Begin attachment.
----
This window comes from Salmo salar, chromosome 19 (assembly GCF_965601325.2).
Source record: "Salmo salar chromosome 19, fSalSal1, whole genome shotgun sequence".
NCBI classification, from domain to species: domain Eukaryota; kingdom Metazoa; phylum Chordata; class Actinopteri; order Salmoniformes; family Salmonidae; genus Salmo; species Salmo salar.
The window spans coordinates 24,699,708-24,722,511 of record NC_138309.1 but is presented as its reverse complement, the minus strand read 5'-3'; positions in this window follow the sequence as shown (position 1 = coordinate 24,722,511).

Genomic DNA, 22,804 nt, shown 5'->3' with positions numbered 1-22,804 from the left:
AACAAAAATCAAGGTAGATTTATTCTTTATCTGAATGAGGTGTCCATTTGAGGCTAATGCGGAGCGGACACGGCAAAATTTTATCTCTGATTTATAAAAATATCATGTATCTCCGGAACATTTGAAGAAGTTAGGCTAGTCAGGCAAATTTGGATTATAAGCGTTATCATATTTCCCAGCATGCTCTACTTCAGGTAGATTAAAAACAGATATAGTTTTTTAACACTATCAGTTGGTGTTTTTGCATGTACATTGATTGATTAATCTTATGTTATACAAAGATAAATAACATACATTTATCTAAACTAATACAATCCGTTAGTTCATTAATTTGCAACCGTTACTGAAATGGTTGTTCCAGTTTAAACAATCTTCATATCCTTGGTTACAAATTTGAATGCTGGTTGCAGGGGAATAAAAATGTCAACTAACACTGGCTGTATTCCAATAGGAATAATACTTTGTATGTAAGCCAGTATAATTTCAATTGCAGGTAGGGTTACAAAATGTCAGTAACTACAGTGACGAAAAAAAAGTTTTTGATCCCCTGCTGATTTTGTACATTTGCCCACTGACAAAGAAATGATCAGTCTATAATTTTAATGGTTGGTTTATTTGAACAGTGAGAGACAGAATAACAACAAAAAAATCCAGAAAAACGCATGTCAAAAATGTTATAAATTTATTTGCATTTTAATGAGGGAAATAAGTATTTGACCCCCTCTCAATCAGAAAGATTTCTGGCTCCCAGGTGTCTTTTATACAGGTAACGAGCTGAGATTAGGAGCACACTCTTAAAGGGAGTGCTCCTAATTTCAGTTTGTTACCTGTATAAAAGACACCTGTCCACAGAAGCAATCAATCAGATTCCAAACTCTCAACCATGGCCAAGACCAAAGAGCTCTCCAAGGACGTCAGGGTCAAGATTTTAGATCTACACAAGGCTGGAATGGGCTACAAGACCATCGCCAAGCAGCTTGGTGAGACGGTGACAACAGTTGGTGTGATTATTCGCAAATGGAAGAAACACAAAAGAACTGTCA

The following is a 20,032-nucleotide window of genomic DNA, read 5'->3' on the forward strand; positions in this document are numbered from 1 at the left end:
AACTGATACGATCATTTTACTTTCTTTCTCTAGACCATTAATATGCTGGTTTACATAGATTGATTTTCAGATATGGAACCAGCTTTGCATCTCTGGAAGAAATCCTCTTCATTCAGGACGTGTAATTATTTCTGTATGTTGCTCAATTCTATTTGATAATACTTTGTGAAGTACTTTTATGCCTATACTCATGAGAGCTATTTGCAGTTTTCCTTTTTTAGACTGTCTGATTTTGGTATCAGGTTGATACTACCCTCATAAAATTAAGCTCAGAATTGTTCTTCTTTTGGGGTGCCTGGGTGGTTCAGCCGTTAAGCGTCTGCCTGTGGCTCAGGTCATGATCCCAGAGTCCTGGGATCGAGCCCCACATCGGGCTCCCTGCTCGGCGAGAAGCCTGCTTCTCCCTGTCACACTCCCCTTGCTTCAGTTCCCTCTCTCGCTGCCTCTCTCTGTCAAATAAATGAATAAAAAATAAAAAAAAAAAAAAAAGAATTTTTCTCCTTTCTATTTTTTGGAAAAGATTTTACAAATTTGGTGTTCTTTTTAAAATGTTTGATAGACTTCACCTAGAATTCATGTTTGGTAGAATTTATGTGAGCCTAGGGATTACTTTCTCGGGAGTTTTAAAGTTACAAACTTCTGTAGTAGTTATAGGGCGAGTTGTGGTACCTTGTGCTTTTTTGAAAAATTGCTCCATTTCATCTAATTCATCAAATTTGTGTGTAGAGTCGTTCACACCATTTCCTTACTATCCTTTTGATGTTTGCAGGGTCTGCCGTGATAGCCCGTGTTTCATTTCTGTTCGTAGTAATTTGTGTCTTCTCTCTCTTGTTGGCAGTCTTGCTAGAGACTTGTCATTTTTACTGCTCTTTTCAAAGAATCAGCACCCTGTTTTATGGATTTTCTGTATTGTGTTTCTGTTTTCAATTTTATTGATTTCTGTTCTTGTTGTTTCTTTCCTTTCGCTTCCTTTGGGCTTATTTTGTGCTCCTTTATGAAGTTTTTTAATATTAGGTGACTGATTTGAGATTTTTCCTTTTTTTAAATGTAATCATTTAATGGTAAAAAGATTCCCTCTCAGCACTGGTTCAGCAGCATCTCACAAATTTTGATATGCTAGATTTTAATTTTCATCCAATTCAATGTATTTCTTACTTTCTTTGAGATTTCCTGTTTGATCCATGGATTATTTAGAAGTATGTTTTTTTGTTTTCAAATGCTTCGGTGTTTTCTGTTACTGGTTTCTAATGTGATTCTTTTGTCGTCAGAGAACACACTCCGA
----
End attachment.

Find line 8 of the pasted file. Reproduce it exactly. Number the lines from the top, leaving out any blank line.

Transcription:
AACTGATACGATCATTTTACTTTCTTTCTCTAGACCATTAATATGCTGGTTTACATAGATTGATTTTCAGATATGGAACCAGCTTTGCATCTCTGGAAGAAATCCTCTTCATTCAGGACGTGTAATTATTTCTGTATGTTGCTCAATTCTATTTGATAATACTTTGTGAAGTACTTTTATGCCTATACTCATGAGAGCTATTTGCAGTTTTCCTTTTTTAGACTGTCTGATTTTGGTATCAGGTTGATACTACCCTCATAAAATTAAGCTCAGAATTGTTCTTCTTTTGGGGTGCCTGGGTGGTTCAGCCGTTAAGCGTCTGCCTGTGGCTCAGGTCATGATCCCAGAGTCCTGGGATCGAGCCCCACATCGGGCTCCCTGCTCGGCGAGAAGCCTGCTTCTCCCTGTCACACTCCCCTTGCTTCAGTTCCCTCTCTCGCTGCCTCTCTCTGTCAAATAAATGAATAAAAAATAAAAAAAAAAAAAAAAGAATTTTTCTCCTTTCTATTTTTTGGAAAAGATTTTACAAATTTGGTGTTCTTTTTAAAATGTTTGATAGACTTCACCTAGAATTCATGTTTGGTAGAATTTATGTGAGCCTAGGGATTACTTTCTCGGGAGTTTTAAAGTTACAAACTTCTGTAGTAGTTATAGGGCGAGTTGTGGTACCTTGTGCTTTTTTGAAAAATTGCTCCATTTCATCTAATTCATCAAATTTGTGTGTAGAGTCGTTCACACCATTTCCTTACTATCCTTTTGATGTTTGCAGGGTCTGCCGTGATAGCCCGTGTTTCATTTCTGTTCGTAGTAATTTGTGTCTTCTCTCTCTTGTTGGCAGTCTTGCTAGAGACTTGTCATTTTTACTGCTCTTTTCAAAGAATCAGCACCCTGTTTTATGGATTTTCTGTATTGTGTTTCTGTTTTCAATTTTATTGATTTCTGTTCTTGTTGTTTCTTTCCTTTCGCTTCCTTTGGGCTTATTTTGTGCTCCTTTATGAAGTTTTTTAATATTAGGTGACTGATTTGAGATTTTTCCTTTTTTTAAATGTAATCATTTAATGGTAAAAAGATTCCCTCTCAGCACTGGTTCAGCAGCATCTCACAAATTTTGATATGCTAGATTTTAATTTTCATCCAATTCAATGTATTTCTTACTTTCTTTGAGATTTCCTGTTTGATCCATGGATTATTTAGAAGTATGTTTTTTTGTTTTCAAATGCTTCGGTGTTTTCTGTTACTGGTTTCTAATGTGATTCTTTTGTCGTCAGAGAACACACTCCGA